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Germany’s Merkel Puts the Kibosh on Eastern-Partnership Hopes

In a smack-down to Georgia and Ukraine’s European aspirations, German Chancellor Angela Merkel said on May 21 that the two countries should not have expectations for a visa-free regime with the EU anytime soon.

Merkel’s comments came amid the European Union’s summit with its EU-curious neighbors in the Latvian capital, Riga. In the run-up to the summit, it was clear that the EU would not be granting a visa-waiver at this time, but Georgia and Ukraine expected to make significant progress toward such a waiver, as well as toward integration with the bloc.

As of early evening, Tbilisi had not yet responded officially to Merkel’s remarks. In comments earlier in the day in Riga, however, Georgian Foreign Minister Tamar Beruchashvili told Georgian reporters that Georgia has met with flying colors most of the EU’s requirements for a visa-free regime, and that it is “only a step “ away from heading toward receiving that status.

Kyiv’s reaction was not immediately available.

Georgia, Ukraine and Moldova are the main EU-enthusiasts among the six ex-Soviet republics courted by the EU under its Eastern Partnership Program. Moldova, Ukraine's southwestern neighbor, received its visa-free deal in 2014.

After the last Eastern Partnership in Vilnius, Lithuania, where Ukraine had pulled away from signing an association agreement with the EU, helping to set in motion a domestic conflict over Ukraine’s leadership, the bloc arrived at this next summit in Riga with far less enthusiasm for integrating the countries and to engage Russia in a full-on competition for the region.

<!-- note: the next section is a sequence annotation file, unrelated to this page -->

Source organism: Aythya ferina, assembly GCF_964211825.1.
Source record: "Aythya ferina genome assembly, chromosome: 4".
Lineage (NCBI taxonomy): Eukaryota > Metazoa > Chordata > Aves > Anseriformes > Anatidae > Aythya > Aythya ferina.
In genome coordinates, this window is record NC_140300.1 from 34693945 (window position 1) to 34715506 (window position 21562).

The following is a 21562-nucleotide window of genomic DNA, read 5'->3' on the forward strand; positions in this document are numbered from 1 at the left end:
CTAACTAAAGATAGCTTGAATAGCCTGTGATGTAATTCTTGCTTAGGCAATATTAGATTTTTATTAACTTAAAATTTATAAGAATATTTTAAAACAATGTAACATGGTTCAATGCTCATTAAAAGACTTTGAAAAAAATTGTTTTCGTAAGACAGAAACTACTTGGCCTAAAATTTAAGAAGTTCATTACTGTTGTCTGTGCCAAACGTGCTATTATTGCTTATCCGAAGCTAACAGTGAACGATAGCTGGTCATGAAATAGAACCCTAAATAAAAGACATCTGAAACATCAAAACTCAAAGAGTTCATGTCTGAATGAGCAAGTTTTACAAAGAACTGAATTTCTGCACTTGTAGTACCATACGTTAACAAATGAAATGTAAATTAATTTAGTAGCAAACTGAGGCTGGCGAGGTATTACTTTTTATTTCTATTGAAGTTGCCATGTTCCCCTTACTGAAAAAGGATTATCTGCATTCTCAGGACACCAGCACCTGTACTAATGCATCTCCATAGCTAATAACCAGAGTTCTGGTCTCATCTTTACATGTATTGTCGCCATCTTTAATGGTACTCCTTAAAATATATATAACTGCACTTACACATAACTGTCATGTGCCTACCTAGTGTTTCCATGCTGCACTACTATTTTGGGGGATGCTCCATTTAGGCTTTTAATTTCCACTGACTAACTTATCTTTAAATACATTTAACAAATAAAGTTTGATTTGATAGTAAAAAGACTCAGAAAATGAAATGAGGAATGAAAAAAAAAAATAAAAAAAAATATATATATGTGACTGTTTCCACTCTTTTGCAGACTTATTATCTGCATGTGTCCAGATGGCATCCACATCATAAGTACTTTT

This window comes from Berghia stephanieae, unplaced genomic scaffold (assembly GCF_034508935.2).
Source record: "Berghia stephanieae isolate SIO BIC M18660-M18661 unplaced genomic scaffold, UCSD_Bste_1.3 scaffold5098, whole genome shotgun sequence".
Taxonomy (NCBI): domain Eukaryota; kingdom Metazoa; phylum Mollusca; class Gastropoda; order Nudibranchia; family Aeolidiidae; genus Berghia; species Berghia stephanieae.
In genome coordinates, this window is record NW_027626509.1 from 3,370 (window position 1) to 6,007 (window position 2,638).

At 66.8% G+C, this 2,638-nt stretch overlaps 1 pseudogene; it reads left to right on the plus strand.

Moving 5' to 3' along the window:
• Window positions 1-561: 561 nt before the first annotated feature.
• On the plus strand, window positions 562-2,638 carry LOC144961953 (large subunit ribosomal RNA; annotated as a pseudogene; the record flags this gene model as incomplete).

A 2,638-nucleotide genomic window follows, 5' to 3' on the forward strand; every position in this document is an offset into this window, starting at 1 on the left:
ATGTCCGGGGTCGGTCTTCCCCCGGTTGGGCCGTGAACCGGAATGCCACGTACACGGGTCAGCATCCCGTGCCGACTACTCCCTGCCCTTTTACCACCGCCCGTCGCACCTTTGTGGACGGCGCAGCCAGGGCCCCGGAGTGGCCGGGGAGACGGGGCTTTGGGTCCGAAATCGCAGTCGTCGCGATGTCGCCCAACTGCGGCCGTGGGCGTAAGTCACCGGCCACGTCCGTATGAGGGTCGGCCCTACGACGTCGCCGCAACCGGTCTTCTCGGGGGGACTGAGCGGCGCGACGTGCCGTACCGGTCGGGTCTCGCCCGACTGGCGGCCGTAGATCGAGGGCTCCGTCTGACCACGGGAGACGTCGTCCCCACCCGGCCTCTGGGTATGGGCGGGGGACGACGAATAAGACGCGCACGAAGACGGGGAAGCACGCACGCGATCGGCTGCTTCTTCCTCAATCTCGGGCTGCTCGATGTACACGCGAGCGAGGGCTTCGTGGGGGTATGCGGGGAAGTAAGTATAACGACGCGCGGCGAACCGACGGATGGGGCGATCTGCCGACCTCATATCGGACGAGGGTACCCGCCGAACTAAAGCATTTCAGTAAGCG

If, before, the EU used to drop hints that about the Eastern Partners’ prospective accession to the bloc, now officials at best are saying that they cannot preclude these countries from having a "European dream." Merkel was the most blunt, saying that the “Eastern Partnership is not part of the “EU’s enlargement policy” and is not directed against anyone; read Russia.

The Eastern Partnership countries themselves have divisions about the EU. The group is split over strategic alliances between the European Union and the Moscow-led club intended as an EU-counterweight, the Eurasian Economic Union.

Armenia and Belarus tied their fate to Moscow by joining the EEU, and, therefore, are hesitant to take Russia to task over its land-lifting habits in Ukraine. The two opted out of a summit-statement condemning Russia for its takeover of Ukraine’s Crimean peninsula, Reuters reported. The EU will offer them a "compromise text," an unnamed EU diplomat told the agency.

But the pair still wants to keep a dialogue with the EU going.
Belarus was notably more outspoken and worried of the two over the Russian meddling in Ukraine beyond Crimea, and has sought closer ties with the EU (and EU-fan Georgia) in the wake of the Ukraine crisis. Armenia scrapped plans to sign the association agreement and its enclosed free-trade deal with EU, but Yerevan and Brussels are now looking to conclude a new, watered-down partnership-agreement to cooperate in the areas still left open.

Recognizing differences in their pro-EU fervor, EU is expected to unlink the six countries, categorizing them into two subgroups, EU-aspirant Ukraine, Georgia and Moldova, and countries with a general interest to cooperate, such as Armenia, Azerbaijan and Belarus.

Azerbaijan, though, might be placed at the bottom of this group. At the last moment, Azerbaijani President Ilham Aliyev bailed on the Riga-summit. Preparations for the June-12 European Games, a mini-Olympics hosted by Baku, are pressing, he claimed.

 

Germany’s Merkel Puts the Kibosh on Eastern-Partnership Hopes

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